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Friday, January 23, 1998 Published at 17:56 GMT



World

The captive audience for a treasured Outlook on the world
image: [ John Tidmarsh with the Order of the British Empire presented for his services to broadcasting ]
John Tidmarsh with the Order of the British Empire presented for his services to broadcasting

John Tidmarsh, one of the World Service's most popular broadcasters, recently went to Buckingham Palace to receive an OBE for his services to broadcasting. John has been a regular presenter of Outlook since it started in July 1966, and now files a monthly in-depth profile for the programme. He looked back on his colourful career in a special edition of From Our Own Correspondent:


John Tidmarsh's Outlook on the world
Don't do it. You'll regret it. It's a very bad career move for someone like you. That's the unsolicited advice I was given by one of the programme editors in BBC Domestic Radio and Television when he heard I was planning to resign from the staff of the BBC and take a freelance contract to present an entirely new programme called Outlook on the External Services ... as BBC World Service was then called. He was implying that I was committing myself to a backwater with the possibility that I would soon be forgotten.

It's true it was going to be a bit of a gamble. I'd been enjoying a rather promising career at home and abroad. Foreign assignments at the United Nations in New York; often in France during the turmoil of General de Gaulle's return to power and his decision to give independence to Algeria; in India when the Chinese invaded the North East Frontier; in Vietnam during the big build up of American forces by LBJ in the mid-sixties; and a high profile assignment in Alabama in the United States to cover Martin Luther King's Civil Rights March from Selma to Montgomery. At home I was presenting the television news on the BBC's recently opened second channel ... BBC 2.

Yes, quite promising. But that's really why I was virtually head hunted to be one of the three presenters at the start of Outlook on July 4th 1966. The programme was to be live twice a day, leading with current affairs ... international events. And if any big story broke while we were actually on the air we were expected to know what to ask when some expert was rushed into the studio to explain the background. In forty-five minutes, Outlook would also include human interest features from around the world plus celebrity interviews live in the studio. It was a ground-breaking formula that produced more dire warnings, this time from within Bush House, World Service headquarters. You can't do it. It's an impossible mixture. You'll be lucky if Outlook lasts six months.

Well, just in case, I decided to set up my own base in Brussels, where I'd reported the collapse of Britain's first attempt to enter the European Community. In those days the BBC had no-one stationed in Brussels, not least because European affairs were thought to be rather dull, rather dreary. So I became the BBC's first European commuter ... flying to London every Thursday to present Outlook and back to Belgium after the programme on Friday. A foreign stringer, as they're called, for the rest of the week, in Belgium, The Netherlands and France.

In two years I missed the programme only once - fogbound at Brussels Airport. The producer of the day was so certain I would arrive she waited until the programme was almost on the air before she would allow our first editor Michael Sumner to take my place. He'd initially come from broadcasting in East Africa and so had our mid-week presenter, Colin Hamilton.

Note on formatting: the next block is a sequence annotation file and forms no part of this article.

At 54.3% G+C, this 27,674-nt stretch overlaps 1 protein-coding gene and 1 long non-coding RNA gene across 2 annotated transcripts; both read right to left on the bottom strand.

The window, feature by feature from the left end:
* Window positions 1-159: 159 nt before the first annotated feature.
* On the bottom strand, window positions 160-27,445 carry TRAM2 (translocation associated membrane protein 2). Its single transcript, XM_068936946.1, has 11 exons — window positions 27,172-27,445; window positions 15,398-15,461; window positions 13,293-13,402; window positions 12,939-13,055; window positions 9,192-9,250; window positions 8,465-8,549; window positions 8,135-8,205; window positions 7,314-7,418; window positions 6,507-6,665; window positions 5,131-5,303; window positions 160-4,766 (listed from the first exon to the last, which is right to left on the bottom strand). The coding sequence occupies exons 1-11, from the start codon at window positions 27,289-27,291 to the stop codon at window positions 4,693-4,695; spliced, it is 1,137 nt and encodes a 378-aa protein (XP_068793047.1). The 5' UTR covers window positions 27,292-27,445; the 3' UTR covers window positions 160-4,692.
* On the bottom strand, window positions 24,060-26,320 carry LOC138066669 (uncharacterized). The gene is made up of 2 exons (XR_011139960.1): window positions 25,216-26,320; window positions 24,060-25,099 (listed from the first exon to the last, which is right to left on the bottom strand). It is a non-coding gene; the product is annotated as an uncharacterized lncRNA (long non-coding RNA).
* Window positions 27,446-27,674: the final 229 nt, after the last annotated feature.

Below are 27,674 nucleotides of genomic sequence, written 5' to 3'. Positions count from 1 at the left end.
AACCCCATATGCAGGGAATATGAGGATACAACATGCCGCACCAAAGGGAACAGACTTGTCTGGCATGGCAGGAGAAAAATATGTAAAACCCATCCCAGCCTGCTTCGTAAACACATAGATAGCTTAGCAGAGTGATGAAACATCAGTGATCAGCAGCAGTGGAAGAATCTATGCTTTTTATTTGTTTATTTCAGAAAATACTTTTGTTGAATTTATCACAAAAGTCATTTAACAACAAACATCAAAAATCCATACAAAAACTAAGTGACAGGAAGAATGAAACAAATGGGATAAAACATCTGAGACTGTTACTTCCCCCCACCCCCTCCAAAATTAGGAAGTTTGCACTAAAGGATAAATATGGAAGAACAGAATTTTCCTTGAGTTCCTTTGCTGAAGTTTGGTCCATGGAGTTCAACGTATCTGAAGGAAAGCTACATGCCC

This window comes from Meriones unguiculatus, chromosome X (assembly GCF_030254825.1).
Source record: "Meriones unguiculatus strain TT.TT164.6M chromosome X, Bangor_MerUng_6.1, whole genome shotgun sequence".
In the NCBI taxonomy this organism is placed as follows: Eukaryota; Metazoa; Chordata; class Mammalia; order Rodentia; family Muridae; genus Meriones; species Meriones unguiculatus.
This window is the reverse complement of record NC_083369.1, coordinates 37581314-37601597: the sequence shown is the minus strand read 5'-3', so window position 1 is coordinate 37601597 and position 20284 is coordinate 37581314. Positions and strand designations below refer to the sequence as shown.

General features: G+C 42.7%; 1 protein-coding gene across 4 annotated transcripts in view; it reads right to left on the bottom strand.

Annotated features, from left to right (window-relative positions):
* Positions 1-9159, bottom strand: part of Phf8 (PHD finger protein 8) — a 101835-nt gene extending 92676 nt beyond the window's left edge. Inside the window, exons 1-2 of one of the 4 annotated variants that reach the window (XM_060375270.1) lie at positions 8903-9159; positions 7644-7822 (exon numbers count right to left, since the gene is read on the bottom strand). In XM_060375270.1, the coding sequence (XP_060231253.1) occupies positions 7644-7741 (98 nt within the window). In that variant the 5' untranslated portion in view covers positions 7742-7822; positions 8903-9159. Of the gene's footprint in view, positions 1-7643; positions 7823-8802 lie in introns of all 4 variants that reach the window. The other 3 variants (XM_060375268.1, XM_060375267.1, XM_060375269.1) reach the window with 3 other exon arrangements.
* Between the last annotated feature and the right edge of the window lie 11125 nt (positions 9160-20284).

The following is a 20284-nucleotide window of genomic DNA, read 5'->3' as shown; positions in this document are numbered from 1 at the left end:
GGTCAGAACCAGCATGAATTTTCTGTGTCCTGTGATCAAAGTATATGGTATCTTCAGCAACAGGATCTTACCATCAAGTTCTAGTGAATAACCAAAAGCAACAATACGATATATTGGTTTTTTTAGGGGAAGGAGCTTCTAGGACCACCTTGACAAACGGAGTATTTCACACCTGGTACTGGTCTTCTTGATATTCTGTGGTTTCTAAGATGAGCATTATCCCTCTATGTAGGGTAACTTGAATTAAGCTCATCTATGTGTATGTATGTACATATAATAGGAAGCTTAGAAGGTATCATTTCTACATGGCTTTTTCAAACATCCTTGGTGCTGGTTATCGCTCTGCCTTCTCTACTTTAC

The start of the week was in the hands of a man with a wonderfully warm Yorkshire voice - a former BBC War Correspondent, Bob Reid. At the Liberation of Paris he'd seen General de Gaulle walk on, upright and unmoved, into Notre Dame Cathedral as sniper fire broke out all around - the mopping up of a few pockets of resistance still going on, in the jargon of the time. The fourth member of the team was Sam Pollock, who came from Londonderry in Northern Ireland. Each day he did what was always a very entertaining review of the Fleet Street papers, the national press.

Sam was wonderful company, especially over a pint of Guinness. But he did sometimes have problems with the names of foreign statesmen and politicians. One in particular, the then Federal Prime Minister of Nigeria, Al Haji Sir Abubakar Tafawa Balewa. He stumbled uncertainly over that name more than any other. But finally he mastered it. Tragically it was all in vain. Not more than a week later, Al Haji Sir Abubakar Tafawa Balewa was assassinated. Still there were others left to test us, not least the Reverend Ndabaningi Sithole.

Speaking of assassinations, Colin was the first to find how celebrity interviews can suddenly meet world events head on. Our guest that day was the film actor David Niven. He'd hardly been introduced when Colin was handed a news flash saying that Egypt's President Sadat had been assassinated. For the rest of the programme David Niven hardly said a word. But afterwards he was very understanding and charming about it. I think he was fascinated seeing the world's number one radio station responding instantly to a huge and dramatic international event: the Newsroom, the Arabic Service, correspondents all round the world, all feeding us reports. David Niven, in fact, came back to the studio to be a guest some months later.

Other celebrities also caught us in calmer moments. Ronald Reagan was one of the first just after he had given up being Governor of California. I talked to him briefly about his film career. Not really too much to recall there. Then we moved on to politics. Would he like one day to be President? "Well", he said, with that familiar smile, "If it were offered I would have to think about it." In short, the answer was yes.